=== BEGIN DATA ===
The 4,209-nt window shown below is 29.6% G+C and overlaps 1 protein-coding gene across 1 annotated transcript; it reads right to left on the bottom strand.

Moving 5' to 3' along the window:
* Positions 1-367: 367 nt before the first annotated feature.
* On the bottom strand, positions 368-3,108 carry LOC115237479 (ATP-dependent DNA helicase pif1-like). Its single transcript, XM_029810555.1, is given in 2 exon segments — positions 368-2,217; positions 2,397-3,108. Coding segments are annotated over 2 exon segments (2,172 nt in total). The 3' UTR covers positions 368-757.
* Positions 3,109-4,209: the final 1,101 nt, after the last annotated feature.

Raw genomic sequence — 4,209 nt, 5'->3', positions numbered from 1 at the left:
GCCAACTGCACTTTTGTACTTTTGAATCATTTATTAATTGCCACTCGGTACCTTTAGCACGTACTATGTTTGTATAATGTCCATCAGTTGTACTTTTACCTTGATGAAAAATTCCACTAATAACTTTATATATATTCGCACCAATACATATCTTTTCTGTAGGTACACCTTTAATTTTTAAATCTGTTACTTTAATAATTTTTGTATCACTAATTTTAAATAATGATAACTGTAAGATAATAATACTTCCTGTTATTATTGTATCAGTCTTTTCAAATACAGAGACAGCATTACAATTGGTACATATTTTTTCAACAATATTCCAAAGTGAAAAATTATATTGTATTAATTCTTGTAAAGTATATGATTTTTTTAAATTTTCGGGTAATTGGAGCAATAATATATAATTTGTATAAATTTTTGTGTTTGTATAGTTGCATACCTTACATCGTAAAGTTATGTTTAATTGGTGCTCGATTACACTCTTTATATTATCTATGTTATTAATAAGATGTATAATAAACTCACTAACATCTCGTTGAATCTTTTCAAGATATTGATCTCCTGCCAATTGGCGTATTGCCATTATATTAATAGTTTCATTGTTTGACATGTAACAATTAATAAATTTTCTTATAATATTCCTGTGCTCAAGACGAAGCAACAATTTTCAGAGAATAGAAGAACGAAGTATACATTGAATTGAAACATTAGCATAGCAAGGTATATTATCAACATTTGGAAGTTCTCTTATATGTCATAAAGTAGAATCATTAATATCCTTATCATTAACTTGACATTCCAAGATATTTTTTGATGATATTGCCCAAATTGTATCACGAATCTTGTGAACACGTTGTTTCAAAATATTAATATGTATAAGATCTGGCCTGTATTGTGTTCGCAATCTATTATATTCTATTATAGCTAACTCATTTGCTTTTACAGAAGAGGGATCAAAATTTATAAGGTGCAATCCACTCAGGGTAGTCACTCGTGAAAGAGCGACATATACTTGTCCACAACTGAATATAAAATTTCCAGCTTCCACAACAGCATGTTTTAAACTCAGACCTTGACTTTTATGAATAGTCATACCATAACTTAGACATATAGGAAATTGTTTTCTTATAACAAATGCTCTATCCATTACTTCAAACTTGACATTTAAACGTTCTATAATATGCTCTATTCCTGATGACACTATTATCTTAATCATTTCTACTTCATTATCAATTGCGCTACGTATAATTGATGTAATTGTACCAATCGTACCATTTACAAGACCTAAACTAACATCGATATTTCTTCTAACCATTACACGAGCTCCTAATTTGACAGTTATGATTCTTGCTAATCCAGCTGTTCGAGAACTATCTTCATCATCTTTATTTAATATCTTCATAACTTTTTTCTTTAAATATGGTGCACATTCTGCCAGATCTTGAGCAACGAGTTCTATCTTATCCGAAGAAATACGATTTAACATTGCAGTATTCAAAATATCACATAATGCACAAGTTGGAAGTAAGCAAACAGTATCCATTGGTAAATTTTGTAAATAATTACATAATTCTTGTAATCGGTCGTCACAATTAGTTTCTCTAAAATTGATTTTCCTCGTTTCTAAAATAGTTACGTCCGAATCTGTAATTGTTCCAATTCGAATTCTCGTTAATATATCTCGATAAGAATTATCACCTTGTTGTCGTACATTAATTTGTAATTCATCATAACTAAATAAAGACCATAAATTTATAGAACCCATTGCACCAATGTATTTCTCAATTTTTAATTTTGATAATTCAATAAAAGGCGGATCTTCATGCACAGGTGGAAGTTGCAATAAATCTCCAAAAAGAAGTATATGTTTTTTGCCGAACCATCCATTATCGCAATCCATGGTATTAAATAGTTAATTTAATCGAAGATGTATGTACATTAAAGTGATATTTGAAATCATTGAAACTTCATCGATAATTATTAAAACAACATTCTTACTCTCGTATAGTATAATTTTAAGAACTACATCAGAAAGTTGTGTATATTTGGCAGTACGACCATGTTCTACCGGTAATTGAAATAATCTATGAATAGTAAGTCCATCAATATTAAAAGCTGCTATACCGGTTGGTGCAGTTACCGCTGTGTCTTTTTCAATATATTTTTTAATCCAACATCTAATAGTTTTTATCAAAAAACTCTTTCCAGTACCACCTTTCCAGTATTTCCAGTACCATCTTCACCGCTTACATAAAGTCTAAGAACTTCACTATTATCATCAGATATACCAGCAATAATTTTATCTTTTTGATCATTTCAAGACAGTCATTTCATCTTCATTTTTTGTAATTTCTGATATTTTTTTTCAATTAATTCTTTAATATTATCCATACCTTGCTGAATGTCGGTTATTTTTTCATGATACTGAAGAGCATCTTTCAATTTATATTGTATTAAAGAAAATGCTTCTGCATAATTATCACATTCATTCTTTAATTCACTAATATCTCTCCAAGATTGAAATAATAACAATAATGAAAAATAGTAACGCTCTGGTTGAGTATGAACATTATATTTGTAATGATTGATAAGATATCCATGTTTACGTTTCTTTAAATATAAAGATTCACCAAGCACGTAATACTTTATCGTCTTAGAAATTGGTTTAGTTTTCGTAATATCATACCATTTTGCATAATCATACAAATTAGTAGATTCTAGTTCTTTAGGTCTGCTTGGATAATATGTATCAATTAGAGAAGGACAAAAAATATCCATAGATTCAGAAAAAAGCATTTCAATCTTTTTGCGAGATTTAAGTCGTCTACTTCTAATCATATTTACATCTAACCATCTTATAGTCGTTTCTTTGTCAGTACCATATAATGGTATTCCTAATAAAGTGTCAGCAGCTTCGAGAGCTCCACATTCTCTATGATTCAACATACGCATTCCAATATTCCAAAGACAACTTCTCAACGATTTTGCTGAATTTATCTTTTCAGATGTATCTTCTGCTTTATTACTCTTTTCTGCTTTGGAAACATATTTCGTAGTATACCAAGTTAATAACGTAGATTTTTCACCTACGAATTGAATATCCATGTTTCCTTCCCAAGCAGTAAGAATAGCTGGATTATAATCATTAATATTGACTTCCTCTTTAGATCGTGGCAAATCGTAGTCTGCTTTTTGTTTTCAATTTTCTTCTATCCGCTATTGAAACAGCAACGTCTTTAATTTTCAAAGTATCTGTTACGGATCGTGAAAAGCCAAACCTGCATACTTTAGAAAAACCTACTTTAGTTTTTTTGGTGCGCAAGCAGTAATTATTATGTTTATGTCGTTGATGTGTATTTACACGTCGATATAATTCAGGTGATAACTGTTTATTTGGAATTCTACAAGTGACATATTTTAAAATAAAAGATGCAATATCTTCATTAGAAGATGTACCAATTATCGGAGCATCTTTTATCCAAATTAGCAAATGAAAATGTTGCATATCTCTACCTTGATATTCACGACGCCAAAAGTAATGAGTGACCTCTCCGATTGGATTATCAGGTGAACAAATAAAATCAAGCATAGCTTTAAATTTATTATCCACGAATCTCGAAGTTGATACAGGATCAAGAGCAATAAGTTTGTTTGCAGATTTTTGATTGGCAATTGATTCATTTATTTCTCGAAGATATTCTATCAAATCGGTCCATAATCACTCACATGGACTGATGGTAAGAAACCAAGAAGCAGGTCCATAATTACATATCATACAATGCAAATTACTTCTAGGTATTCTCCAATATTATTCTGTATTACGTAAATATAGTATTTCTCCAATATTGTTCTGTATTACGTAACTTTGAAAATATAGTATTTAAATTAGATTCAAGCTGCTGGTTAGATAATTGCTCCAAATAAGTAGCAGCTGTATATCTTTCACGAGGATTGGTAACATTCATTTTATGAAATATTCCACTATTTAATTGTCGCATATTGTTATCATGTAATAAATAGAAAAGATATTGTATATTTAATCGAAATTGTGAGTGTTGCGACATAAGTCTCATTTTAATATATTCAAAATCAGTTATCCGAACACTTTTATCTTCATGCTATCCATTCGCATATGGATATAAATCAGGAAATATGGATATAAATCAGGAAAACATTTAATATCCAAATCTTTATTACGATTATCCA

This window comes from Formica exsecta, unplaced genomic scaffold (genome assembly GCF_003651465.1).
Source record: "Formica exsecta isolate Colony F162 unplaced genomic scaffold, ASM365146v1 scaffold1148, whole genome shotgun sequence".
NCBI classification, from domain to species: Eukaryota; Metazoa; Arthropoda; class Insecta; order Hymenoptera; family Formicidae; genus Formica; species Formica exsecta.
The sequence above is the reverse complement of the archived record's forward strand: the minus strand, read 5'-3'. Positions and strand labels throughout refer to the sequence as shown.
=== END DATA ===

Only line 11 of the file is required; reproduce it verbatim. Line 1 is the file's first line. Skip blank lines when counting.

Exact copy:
The sequence above is the reverse complement of the archived record's forward strand: the minus strand, read 5'-3'. Positions and strand labels throughout refer to the sequence as shown.